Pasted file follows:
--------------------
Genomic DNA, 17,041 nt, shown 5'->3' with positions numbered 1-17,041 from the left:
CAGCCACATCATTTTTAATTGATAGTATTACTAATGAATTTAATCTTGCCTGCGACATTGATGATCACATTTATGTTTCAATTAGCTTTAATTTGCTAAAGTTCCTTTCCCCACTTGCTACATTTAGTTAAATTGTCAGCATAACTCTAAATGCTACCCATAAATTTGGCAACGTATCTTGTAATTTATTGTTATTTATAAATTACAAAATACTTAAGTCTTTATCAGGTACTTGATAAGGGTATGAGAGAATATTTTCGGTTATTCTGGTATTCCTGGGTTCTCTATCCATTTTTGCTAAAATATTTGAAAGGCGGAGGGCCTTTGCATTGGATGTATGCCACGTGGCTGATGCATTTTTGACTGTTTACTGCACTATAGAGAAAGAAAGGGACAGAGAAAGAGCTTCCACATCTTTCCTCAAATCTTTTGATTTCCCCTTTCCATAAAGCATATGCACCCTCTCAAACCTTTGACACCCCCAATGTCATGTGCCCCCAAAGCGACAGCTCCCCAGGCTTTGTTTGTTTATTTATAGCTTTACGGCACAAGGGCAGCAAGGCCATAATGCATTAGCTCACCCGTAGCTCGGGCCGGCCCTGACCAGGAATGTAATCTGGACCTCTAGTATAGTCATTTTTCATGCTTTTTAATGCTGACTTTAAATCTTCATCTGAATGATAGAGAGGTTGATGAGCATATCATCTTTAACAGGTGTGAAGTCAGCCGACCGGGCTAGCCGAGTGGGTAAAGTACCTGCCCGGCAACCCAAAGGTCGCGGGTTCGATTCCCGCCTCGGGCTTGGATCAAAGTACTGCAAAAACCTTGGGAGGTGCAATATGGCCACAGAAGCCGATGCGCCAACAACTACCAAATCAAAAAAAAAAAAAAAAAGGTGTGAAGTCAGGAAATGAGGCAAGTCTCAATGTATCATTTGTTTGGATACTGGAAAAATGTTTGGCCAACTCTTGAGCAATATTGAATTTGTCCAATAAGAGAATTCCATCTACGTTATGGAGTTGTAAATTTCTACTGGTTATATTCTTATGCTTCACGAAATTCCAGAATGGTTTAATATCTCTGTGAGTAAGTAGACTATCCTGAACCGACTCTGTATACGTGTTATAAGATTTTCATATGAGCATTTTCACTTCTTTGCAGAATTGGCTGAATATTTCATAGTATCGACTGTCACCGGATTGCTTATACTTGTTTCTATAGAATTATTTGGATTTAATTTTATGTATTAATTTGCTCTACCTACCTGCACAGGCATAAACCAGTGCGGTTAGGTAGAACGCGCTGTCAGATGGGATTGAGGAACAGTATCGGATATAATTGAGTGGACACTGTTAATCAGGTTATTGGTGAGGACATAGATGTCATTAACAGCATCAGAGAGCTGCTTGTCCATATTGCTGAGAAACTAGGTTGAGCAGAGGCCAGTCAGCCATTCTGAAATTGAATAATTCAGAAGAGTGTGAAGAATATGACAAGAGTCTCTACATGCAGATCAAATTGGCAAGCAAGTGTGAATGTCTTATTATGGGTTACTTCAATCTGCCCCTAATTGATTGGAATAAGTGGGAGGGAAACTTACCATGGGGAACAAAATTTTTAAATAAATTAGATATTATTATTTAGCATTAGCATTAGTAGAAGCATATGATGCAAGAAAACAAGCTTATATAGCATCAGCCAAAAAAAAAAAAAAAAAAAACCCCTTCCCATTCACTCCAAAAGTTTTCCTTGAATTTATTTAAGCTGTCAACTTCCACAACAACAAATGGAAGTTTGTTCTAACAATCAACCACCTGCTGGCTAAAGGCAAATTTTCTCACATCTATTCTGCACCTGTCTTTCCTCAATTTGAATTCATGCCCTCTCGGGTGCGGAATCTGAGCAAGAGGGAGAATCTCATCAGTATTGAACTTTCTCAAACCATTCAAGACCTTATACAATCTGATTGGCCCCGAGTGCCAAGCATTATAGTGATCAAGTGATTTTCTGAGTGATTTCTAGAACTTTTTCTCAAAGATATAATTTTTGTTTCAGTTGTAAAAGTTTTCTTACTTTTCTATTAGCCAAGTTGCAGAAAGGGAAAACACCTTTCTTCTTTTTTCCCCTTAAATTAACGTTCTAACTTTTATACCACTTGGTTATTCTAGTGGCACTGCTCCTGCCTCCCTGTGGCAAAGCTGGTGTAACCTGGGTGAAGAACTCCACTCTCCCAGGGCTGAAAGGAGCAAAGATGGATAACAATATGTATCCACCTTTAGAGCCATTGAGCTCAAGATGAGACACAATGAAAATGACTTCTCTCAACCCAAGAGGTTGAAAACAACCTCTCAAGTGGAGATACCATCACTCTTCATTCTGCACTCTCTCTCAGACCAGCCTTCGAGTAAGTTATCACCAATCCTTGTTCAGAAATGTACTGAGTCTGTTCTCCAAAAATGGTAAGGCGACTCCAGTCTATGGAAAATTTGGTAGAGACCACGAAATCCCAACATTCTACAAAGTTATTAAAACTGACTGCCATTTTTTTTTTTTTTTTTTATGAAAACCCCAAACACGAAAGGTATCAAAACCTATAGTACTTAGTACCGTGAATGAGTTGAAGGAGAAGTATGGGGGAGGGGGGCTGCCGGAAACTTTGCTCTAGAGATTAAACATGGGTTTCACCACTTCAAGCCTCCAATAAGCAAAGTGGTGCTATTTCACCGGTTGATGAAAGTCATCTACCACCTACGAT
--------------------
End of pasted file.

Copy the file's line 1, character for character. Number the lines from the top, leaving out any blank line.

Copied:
Genomic DNA, 17,041 nt, shown 5'->3' with positions numbered 1-17,041 from the left: